How Facebook Can Impact Your Santa Rosa Divorce - And What You Can Do About It

March 26, 2013, by Law Offices of James V. Sansone
By Law Offices of James V. Sansone on March 26, 2013 8:00 AM |

tumblr_lyta07HSMP1qzh0vno1_500-485x322.jpgAre you among the 1 billion people worldwide with a Facebook account? If you are in the midst of a divorce, you may want to deactivate it.

More than 80% of U.S. divorce attorneys say they've seen a rise in the number of cases in which lawyers use social media posts as a reason to question child custody, spousal support, and other contentious issues.

Increasingly, courts also are examining Facebook for evidence. In September of 2011, a Connecticut judge ordered the attorneys for Stephen and Courtney Gallion to exchange "their client's Facebook and dating website passwords."

Facebook: Where Friends Can Become Lovers

When people tire of Match.com or don't find success in using Eharmony, they may shift to Facebook for "social dating." A rising number of people use Facebook to reignite friendships with high school and college flames, and take the relationships further than they'd intended.

Some predict that Facebook's new Graph Search - a search engine capability similar to Google that will soon be released - will make it even easier for former college flames to hook up. For example, when Graph Search is released you'll be able to search for single friends of your best friend and find new people to "friend" and date.

Of course, suspicious spouses also use Facebook to find evidence of flirting and affairs.

In cases where spouses still live together and share the same computer, a number of monitoring devices can be downloaded to monitor another person's Web use, such as SpectorPro, which monitors keystrokes, screenshots and a variety of social media networks.

6 Social Media Tips to Adopt During Your Divorce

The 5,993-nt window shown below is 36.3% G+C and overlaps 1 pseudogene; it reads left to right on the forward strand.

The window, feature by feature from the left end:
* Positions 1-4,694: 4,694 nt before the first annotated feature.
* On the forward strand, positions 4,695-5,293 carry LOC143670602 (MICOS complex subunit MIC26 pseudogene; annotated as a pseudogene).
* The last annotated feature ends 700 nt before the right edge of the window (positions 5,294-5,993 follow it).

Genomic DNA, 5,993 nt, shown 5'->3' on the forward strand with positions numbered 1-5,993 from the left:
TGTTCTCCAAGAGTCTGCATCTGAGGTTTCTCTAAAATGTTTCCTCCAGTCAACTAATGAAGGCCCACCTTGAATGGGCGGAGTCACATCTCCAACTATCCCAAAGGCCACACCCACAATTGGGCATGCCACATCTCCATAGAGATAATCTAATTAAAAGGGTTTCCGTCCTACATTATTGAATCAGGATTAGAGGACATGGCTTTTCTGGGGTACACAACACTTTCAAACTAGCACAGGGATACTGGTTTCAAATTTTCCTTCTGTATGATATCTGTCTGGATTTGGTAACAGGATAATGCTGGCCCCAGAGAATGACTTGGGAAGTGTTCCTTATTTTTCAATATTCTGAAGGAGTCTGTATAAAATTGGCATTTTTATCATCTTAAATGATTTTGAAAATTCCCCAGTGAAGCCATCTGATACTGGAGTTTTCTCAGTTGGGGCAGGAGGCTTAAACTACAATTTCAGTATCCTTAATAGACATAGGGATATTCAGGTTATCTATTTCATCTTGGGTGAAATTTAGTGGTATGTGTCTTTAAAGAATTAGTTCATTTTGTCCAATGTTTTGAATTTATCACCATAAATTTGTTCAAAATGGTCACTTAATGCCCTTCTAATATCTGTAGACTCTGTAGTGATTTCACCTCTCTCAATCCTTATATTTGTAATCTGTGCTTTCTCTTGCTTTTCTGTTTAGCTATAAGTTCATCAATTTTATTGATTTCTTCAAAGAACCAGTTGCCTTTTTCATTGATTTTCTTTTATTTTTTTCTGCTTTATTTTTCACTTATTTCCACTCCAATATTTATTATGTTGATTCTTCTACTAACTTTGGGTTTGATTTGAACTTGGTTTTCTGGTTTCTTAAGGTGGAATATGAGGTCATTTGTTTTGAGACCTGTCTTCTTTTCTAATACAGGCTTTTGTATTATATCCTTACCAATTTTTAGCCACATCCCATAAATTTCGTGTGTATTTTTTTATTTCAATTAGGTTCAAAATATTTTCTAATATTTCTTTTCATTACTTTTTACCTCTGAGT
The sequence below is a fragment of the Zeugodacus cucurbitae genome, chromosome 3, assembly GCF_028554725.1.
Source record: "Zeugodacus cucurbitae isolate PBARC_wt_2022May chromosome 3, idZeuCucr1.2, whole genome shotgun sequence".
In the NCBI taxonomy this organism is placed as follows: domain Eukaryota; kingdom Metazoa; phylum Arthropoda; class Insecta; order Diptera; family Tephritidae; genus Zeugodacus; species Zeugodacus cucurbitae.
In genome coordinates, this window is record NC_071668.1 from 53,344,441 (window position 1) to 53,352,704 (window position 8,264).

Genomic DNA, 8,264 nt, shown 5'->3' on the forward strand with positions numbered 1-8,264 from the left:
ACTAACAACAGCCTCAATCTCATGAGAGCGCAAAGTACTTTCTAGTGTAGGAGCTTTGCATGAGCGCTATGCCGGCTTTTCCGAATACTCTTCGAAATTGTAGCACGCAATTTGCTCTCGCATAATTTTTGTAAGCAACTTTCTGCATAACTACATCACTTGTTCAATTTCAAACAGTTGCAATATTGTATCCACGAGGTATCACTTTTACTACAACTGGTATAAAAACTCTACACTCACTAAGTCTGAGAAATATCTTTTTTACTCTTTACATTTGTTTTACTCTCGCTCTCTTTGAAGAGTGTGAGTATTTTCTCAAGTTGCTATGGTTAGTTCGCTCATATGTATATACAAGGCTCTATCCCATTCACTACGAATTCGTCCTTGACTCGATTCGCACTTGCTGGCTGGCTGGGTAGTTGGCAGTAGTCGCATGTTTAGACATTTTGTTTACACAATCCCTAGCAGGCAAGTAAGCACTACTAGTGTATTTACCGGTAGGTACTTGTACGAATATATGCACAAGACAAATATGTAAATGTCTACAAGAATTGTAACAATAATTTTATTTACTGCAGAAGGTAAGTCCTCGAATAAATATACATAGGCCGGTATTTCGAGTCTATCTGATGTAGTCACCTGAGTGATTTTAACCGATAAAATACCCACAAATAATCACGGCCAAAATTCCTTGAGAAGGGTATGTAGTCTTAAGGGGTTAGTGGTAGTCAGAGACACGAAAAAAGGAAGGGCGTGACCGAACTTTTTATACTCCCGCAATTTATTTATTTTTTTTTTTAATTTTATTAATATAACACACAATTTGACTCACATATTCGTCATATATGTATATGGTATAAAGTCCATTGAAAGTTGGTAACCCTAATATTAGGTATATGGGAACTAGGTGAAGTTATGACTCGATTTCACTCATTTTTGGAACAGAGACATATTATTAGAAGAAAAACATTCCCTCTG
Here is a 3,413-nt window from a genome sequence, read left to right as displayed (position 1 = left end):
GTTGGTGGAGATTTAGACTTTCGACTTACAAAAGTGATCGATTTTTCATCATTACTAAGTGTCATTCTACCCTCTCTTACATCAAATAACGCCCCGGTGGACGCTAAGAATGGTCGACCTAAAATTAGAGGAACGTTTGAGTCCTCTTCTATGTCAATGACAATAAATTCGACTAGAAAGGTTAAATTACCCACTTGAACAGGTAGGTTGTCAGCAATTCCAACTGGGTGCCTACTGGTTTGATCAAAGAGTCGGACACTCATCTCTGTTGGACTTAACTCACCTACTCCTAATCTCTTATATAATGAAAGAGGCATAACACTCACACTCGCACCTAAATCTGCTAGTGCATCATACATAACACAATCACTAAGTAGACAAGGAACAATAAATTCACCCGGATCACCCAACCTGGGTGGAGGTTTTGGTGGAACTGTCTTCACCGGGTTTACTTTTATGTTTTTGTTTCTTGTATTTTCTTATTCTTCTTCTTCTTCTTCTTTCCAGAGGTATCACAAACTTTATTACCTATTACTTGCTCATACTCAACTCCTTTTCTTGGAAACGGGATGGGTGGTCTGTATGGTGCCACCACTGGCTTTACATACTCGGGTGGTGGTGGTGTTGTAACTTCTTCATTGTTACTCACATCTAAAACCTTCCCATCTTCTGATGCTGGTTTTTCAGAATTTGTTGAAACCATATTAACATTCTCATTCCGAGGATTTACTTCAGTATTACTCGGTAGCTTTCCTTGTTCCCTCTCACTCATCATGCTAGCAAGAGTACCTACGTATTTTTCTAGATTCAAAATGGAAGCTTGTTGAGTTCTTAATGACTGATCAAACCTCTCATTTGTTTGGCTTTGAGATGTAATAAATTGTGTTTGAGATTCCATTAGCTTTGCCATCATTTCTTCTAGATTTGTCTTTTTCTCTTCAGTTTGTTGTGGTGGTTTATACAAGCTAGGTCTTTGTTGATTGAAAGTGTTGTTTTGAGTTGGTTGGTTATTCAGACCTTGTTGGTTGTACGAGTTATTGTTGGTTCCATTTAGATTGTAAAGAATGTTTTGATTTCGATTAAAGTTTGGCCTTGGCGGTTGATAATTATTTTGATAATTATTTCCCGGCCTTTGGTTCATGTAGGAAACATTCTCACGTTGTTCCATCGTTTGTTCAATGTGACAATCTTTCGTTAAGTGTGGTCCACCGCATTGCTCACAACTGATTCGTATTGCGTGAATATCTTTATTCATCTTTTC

It would be best to refrain from posting any information about yourself during your divorce. If you can't bear the thought of a separation from your Facebook friends, consider following these tips.

  1. Remember that once you post information about yourself online, it will remain there. Before you post, ask yourself, "Would a prospective employer hire me if he were to see this?" Or, "Will my ex-husband use this as evidence in our custody battle?"
  2. Keep your passwords private. Do not share your passwords with friends or family members. If your spouse previously had access to your passwords, change them.
  3. Don't allow your Facebook friends to post information about you on your Timeline.
  4. Ask your friends not to post any pictures of your while your divorce case is active.
  5. Do you use a geolocation application such as Foursquare? Or, do you post your locations when you write a status update on Facebook? Refrain from doing this during your divorce especially if your location is a bar or if your spouse has previously been abusive to you.
  6. Don't post your feelings about your divorce or your ex-spouse on Facebook. It's actually not wise to post anything on Facebook when you are emotionally upset
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Do you have questions about your divorce, children's issues, custody, guardianships, or spousal support? If so, call me or schedule a consultation with the Law Offices of James V. Sansone at 707-623-1875 or contact me by email. You can find additional information on family law, children's issues, spousal support, domestic violence as well as a list of resources you'll find helpful on our website.